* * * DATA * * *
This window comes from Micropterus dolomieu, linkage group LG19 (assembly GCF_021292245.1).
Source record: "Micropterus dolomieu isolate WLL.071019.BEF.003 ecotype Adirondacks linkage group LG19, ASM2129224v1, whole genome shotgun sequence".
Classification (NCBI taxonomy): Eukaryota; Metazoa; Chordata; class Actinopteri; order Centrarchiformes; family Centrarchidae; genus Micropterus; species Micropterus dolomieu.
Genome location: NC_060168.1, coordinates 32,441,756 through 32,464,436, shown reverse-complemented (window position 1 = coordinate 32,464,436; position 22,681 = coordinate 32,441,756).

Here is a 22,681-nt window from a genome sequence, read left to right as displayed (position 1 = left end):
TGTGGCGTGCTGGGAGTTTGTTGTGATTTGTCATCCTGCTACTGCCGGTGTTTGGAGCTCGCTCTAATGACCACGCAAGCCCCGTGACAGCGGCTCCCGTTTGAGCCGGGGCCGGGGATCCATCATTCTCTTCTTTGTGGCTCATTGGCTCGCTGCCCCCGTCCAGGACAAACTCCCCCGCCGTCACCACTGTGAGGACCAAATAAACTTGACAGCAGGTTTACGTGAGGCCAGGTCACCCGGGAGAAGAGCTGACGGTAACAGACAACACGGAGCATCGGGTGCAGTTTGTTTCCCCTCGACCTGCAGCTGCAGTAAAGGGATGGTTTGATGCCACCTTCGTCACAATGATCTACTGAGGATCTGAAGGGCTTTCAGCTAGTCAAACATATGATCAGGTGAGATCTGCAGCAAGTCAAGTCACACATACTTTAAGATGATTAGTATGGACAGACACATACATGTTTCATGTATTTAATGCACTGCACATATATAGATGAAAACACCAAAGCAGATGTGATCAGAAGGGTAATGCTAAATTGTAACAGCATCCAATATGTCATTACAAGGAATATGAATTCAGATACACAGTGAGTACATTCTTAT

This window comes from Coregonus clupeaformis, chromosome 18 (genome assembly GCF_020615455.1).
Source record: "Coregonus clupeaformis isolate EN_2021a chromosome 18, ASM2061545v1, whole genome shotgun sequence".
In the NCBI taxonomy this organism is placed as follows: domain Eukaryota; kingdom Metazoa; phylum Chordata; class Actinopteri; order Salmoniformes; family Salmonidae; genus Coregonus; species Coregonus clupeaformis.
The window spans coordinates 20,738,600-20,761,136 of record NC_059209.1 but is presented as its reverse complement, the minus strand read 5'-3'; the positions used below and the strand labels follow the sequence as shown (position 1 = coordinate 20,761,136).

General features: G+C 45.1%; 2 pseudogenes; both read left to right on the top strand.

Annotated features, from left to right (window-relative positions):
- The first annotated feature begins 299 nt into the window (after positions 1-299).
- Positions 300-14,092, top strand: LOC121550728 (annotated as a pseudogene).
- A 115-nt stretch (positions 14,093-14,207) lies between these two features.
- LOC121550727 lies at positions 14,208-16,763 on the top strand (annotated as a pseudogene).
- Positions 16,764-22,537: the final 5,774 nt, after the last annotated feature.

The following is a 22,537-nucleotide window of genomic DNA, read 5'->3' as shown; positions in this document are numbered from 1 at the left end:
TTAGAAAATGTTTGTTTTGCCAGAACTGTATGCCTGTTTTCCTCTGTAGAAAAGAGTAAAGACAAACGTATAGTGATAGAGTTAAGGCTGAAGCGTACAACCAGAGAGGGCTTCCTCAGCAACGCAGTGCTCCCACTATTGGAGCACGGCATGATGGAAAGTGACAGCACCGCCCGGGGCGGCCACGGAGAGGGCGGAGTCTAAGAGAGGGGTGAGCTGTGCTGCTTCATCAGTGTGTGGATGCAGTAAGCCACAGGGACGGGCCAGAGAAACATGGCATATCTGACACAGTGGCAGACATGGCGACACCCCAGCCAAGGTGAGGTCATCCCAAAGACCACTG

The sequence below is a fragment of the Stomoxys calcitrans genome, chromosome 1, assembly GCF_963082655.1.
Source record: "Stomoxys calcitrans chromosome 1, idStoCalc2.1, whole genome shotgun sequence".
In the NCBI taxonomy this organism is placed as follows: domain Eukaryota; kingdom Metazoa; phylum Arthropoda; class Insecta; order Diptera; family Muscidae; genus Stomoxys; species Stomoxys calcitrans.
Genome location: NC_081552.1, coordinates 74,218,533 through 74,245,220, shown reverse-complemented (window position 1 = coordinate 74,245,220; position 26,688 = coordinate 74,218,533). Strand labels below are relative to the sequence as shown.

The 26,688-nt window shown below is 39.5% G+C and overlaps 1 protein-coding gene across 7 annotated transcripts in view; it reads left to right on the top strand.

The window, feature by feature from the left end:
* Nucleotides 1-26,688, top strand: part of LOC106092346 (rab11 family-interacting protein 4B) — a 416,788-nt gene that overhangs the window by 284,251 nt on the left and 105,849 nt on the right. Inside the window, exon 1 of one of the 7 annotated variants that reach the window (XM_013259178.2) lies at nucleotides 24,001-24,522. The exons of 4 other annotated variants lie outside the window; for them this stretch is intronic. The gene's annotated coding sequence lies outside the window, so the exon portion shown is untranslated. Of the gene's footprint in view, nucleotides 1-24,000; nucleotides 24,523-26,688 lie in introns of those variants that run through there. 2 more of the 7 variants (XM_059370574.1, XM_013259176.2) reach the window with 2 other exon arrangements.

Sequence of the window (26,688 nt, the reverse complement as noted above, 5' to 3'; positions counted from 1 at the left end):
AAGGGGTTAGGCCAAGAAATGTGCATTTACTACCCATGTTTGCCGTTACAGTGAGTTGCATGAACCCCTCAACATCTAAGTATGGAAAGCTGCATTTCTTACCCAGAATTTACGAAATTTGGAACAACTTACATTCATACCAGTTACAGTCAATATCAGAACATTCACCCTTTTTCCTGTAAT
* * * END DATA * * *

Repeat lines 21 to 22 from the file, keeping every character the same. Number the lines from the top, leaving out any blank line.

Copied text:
Source record: "Stomoxys calcitrans chromosome 1, idStoCalc2.1, whole genome shotgun sequence".
In the NCBI taxonomy this organism is placed as follows: domain Eukaryota; kingdom Metazoa; phylum Arthropoda; class Insecta; order Diptera; family Muscidae; genus Stomoxys; species Stomoxys calcitrans.